July 9, 2012
Teen Dating Violence Not A Priority For Schools
Brett Smith for redOrbit.com - Your Universe Online
A new study published in the journal Pediatrics said that a majority of high schools in the United States don't have procedures or trained staff to deal with teen dating violence and often don't make teen dating violence a "high-priority issue to be addressed."
Despite research that shows notable levels of teen dating violence across the country, around 70 percent of high school counselors who were surveyed said they have not received any formal training in handling these issues.
"For example, if a female is abused in a relationship in a high school and they go to a school counselor, the counselor would not have a set protocol or procedure to handle the problem," lead author and Ball State University professor Jagdish Khubchandani told Reuters Health.
According to the Centers for Disease Control and Prevention (CDC), teen dating violence is a serious problem in the United States that often goes unreported. Statistics released by the centers last month show that about 10 percent of students nationwide report being physically abused by a boyfriend or girlfriend within the past year.
The data also showed that violence during teenage years could be a precursor to domestic abuse later in life. Among adult victims of rape, violence or stalking by an intimate partner, 22 percent of women and 15 percent of men first experienced some form of partner abuse between the ages of 11 and 17, according to the CDC.
The centers also noted that teen victims of dating violence are more often depressed, have lower grades, engage in drug and alcohol use, and have eating disorders or are more likely to commit suicide.
The latest survey indicated that many high schools are woefully unprepared for dealing with such dire situations. Around 81 percent of respondents said their schools did not have a protocol in place to deal with a dating violence incident. About 16 percent said their schools had discussed creating procedures for handling an incident or were in the process of implementing them.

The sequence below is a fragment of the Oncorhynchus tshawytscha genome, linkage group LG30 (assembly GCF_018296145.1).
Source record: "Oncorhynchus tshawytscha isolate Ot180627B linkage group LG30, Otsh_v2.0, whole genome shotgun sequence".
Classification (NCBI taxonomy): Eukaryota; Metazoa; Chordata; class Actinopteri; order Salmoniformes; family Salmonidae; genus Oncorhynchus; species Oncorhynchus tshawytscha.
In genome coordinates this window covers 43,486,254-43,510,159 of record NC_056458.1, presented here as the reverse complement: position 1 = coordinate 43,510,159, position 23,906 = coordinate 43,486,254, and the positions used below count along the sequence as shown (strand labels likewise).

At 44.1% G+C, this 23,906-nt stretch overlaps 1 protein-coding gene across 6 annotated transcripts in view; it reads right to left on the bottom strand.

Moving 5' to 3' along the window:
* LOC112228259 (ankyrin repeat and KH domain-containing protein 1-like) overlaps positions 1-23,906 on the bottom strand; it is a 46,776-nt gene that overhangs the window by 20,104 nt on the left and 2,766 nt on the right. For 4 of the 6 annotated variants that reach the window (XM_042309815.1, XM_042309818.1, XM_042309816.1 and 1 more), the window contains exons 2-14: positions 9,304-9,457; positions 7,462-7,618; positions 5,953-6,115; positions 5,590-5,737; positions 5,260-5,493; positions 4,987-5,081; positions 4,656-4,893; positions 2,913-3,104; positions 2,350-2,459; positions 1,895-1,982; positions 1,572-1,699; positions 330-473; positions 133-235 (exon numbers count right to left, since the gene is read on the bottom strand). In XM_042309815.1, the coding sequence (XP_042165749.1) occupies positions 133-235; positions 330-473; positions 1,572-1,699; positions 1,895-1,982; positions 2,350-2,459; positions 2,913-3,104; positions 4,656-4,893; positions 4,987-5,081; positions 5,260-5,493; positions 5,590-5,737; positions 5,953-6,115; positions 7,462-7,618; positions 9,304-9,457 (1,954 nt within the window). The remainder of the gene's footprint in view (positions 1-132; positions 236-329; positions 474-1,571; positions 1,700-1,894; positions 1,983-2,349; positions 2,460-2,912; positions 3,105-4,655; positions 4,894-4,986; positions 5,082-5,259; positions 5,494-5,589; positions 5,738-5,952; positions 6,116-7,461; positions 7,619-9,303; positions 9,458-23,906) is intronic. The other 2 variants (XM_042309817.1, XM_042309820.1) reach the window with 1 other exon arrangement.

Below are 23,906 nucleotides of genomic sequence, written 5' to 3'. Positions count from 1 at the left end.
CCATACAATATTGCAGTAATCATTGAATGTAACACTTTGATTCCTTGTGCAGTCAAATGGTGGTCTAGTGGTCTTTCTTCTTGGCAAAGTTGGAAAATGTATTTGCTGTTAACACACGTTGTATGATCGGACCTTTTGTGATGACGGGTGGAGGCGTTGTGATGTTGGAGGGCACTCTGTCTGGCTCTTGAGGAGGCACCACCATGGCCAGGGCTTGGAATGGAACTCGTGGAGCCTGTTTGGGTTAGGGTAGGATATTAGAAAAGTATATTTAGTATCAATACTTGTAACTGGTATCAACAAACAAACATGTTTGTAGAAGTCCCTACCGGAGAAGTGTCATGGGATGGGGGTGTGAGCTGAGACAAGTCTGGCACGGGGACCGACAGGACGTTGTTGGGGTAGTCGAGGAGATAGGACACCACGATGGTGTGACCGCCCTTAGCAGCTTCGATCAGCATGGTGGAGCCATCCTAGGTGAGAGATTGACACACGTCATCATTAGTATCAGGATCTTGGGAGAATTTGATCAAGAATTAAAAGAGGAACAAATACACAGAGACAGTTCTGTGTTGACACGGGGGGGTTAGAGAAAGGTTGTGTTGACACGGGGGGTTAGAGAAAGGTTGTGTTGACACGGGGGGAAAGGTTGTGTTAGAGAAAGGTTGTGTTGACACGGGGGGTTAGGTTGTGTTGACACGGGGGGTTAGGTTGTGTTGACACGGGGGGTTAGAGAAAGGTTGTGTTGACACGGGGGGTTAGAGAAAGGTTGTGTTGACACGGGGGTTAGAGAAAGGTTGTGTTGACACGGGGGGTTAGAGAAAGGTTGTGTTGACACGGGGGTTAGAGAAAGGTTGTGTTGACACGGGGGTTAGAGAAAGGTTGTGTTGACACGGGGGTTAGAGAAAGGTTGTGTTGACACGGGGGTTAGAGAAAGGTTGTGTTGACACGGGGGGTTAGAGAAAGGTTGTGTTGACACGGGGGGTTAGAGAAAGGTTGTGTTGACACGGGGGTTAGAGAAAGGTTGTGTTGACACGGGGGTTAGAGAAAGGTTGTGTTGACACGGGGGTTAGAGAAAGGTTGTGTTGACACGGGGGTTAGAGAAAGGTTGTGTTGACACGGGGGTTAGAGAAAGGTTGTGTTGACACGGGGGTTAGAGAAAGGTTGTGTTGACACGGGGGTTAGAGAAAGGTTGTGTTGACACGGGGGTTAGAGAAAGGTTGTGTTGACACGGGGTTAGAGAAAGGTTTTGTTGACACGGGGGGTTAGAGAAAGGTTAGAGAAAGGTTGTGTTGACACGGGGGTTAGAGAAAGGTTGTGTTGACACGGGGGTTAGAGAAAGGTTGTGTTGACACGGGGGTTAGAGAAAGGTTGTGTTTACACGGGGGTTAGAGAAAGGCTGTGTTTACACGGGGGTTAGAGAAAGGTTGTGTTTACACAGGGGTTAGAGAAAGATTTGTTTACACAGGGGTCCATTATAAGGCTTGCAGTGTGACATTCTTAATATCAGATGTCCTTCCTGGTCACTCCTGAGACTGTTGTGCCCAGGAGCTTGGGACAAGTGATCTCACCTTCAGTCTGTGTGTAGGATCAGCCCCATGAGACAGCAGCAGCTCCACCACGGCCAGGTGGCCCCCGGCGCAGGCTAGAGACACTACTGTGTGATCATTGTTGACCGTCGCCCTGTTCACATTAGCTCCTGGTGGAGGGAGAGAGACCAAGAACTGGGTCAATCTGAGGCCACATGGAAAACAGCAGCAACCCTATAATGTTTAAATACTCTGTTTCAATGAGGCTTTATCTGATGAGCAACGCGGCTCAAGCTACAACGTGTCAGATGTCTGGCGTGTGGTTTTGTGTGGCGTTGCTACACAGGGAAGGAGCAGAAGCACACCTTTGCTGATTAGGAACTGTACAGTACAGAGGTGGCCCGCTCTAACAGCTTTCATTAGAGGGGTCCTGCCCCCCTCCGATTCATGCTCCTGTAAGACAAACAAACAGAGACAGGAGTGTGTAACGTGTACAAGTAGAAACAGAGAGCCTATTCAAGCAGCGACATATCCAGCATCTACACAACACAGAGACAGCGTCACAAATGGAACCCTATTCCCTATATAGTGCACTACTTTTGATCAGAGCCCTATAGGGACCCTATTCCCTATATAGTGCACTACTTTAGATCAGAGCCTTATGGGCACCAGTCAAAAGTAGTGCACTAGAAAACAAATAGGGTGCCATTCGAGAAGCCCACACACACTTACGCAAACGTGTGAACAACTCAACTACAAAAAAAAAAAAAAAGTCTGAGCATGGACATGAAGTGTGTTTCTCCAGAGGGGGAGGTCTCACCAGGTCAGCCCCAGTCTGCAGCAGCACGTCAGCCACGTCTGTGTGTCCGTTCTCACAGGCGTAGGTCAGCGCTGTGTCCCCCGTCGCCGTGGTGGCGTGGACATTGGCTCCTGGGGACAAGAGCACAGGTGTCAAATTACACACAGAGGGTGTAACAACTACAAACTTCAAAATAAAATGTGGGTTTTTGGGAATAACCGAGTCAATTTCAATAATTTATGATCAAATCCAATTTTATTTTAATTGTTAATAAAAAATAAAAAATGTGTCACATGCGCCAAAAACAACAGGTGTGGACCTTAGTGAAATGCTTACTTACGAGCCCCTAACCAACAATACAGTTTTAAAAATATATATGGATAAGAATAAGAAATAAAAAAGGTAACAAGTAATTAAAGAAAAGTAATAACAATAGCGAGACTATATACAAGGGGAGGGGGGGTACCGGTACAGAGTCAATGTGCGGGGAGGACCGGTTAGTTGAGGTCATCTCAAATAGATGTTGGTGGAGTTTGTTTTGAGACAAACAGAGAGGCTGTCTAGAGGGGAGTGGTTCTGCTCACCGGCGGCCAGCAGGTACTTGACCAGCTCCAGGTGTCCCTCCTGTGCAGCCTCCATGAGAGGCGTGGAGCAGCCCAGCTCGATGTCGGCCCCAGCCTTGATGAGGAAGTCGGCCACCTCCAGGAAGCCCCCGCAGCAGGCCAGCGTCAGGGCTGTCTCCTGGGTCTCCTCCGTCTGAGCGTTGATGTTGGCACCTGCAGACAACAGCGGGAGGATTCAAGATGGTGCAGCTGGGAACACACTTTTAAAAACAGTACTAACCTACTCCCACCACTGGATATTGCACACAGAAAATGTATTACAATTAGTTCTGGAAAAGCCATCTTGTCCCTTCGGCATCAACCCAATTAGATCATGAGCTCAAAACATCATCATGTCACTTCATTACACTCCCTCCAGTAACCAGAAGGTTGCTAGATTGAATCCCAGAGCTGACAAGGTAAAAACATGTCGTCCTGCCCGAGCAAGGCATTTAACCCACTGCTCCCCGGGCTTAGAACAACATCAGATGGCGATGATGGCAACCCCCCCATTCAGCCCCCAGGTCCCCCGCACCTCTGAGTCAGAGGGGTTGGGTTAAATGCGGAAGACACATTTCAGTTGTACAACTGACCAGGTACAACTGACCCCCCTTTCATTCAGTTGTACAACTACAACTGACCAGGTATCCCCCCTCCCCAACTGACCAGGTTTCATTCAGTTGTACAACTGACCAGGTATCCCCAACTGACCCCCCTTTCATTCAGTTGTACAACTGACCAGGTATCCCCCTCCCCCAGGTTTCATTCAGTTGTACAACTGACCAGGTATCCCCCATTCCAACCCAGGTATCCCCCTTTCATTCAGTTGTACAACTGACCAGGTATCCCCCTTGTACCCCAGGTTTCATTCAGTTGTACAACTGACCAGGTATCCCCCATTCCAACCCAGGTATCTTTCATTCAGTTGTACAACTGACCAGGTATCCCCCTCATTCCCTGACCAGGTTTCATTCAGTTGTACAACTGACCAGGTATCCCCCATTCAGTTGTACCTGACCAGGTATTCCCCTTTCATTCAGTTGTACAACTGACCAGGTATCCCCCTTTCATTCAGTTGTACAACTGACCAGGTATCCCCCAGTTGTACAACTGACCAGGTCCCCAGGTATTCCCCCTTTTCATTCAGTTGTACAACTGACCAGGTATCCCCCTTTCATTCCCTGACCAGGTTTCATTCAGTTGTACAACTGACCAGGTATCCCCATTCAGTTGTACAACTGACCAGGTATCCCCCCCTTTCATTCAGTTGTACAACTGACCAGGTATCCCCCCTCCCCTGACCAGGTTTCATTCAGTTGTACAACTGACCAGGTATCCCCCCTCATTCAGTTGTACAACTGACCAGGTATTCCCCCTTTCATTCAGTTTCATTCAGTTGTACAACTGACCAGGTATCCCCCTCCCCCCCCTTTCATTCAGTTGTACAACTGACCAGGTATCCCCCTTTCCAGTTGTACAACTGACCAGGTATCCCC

Nearly all of the counselors surveyed, about 90 percent, said their schools had not provided training for handling adolescent dating violence to staff within the past two years.
Because Khubchandani and his colleagues note that teens who are victims of dating violence are more likely to reach out to peers or adults at school, they made a series of suggestions to enhance the ability of school personnel to detect and deal with such incidents.
Researchers said health organizations like the National Association of School Nurses should offer guidance counselors information and training. In addition, school officials should periodically assess the extent of dating violence in their schools and come up with strategies for identifying and mitigating it. The study also suggested that administrators should also familiarize themselves and their staffs with relevant state laws on dating violence and minor consent.
“School counselors and pediatricians need to reach out to one another to form partnerships” to create a set of skills and strategies for dealing with adolescent dating violence, the researchers wrote.
Khubchandani added that because there are only limited materials out there now for schools and counselors, national organizations need to start reaching out to members and start developing policies and protocols.